Confidentiality of Genetic Information, 891
Disclosure to Relatives, 891
Recommendations for Genetic Testing, 891
Diagnostic Detection Testing, 892
Predispositional Testing, 895
Carrier Testing in the Reproductive Setting, 895
Membership of the Alpha-1 Antitrypsin Deficiency Task Force
Since the first American Thoracic Society statement regarding the diagnosis and management of severe alpha-1 antitrypsin (AAT) deficiency in 1989 (1) and the initial Canadian Thoracic Society standards statement in 1992 (2) (which was updated in 2001) (3), significant advances in understanding the cell and molecular biology of AAT and the diagnosis, natural history, and treatment of individuals with AAT deficiency have occurred. These new developments, including completion of several large, longitudinal studies in both Europe and North America and a small randomized controlled trial of augmentation therapy, have provided important new insights that have impacted the clinical management of individuals with severe deficiency of AAT.
In the context of these new developments, a need was felt to reexamine recommendations for optimal management of AAT deficiency, to synthesize current knowledge of diagnosis and management for practicing clinicians, and to identify key remaining questions in need of further investigation. With these purposes in mind, a Task Force to develop a new standards document regarding the diagnosis and management of individuals with severe AAT deficiency was formed in 1998 under the auspices of the American Thoracic Society and the European Respiratory Society, with additional sponsorship and support by the Alpha-1 Foundation, the American College of Chest Physicians, and the American Association for Respiratory Care. Under a contractual arrangement, the Veterans Administration Technology Assessment Program, Office of Patient Care Services, Veterans Health Administration provided education regarding preparing an evidence-based document and support in conducting literature searches.
In keeping with current standards for developing evidence-based recommendations for optimal care, the current Task Force has undertaken a systematic review of current literature regarding AAT deficiency. Every effort was made to identify the scientific evidence for positions taken and to identify where there was little or no evidence. In the absence of ratable evidence, consensus among members of the Task Force determined the recommendation.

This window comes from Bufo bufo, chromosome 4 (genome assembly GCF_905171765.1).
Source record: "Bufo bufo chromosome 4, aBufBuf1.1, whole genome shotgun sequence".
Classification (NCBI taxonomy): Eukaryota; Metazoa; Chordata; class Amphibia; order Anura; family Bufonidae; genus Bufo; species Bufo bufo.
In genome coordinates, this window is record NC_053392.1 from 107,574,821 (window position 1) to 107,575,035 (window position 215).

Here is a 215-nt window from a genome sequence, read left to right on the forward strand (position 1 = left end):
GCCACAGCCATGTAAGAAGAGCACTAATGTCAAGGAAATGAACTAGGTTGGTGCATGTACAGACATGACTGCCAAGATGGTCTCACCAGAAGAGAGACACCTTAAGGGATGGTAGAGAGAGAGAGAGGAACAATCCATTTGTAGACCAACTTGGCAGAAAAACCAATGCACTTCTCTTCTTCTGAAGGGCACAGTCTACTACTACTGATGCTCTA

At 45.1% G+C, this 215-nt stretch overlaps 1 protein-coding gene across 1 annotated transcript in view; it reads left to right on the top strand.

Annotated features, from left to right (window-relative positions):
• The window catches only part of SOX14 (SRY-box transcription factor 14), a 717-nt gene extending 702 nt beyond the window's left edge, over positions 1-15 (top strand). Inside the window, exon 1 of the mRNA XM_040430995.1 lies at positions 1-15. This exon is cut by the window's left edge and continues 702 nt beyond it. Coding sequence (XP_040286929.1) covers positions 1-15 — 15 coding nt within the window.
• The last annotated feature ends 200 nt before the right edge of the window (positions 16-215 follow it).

This summary document briefly describes the organization and preparation of the Task Force's report and provides an executive summary of key clinical recommendations. The three following sections are the full systematic reviews prepared by the three individual writing groups that comprised the AAT Deficiency Task Force.
The goal of the AAT Deficiency Task Force was to prepare and present for the medical and interested lay communities the reasoned, current views of a large international group of experts regarding the current diagnosis and management of individuals with AAT deficiency, using a systematic review and the evidence-based approach. The Task Force undertook to evaluate the full clinical and management dimensions of this multisystem illness, including lung, liver, and other organ manifestations. Also, issues relating to the ethical, legal, social, psychological, and economic implications of genetic testing for AAT deficiency were addressed.
A planning group was assembled in the Fall of 1997, when sponsorship and funding by the major sponsors—the American Thoracic Society, the European Respiratory Society, and the Alpha-1 Foundation—was finalized. Additional support from the Alpha-1 Foundation, the American College of Chest Physicians, and the American Association for Respiratory Care allowed the Planning Committee to assemble the full membership of the Task Force and to proceed.
As presented in Figure 1, the AAT Deficiency Task Force consisted of an Executive Committee, three individual Writing Groups comprising international experts, and a Steering Committee (composed of the Executive Committee and the Chairs of each of the three Writing Groups). Preparation of the systematic review was aided by members of the Health Care Technology Assessment Program of the Department of Veterans Affairs, who provided ongoing input and guidance to the project regarding literature searches and evidence-based medicine methods. Administrative assistance was provided by the American Thoracic Society.
The membership of the Task Force was fully constituted by September 1998, at which point Writing Groups began to review literature and to draft documents for subsequent review by the Steering Committee. The Steering Committee conducted a number of conference calls and five face-to-face meetings between Fall 1998 and Fall 2001 to review the evolving documents. Individual Writing Group documents were finalized by Fall 2001 for final editing by the Executive Committee and subsequent submission to the sponsoring organizations. Reviews were received in June 2002 and the revised document was resubmitted in Fall 2002 for final approval. Approval was granted by the American Thoracic Society in December 2002, when an additional review of salient literature led to a final update of the document.
While the Executive Committee has attempted to minimize overlap between the three documents, the Task Force's stated goal of preparing three individual documents, each complete and with its own emphasis, references, and supportive tables and figures, will inevitably lead to some overlap.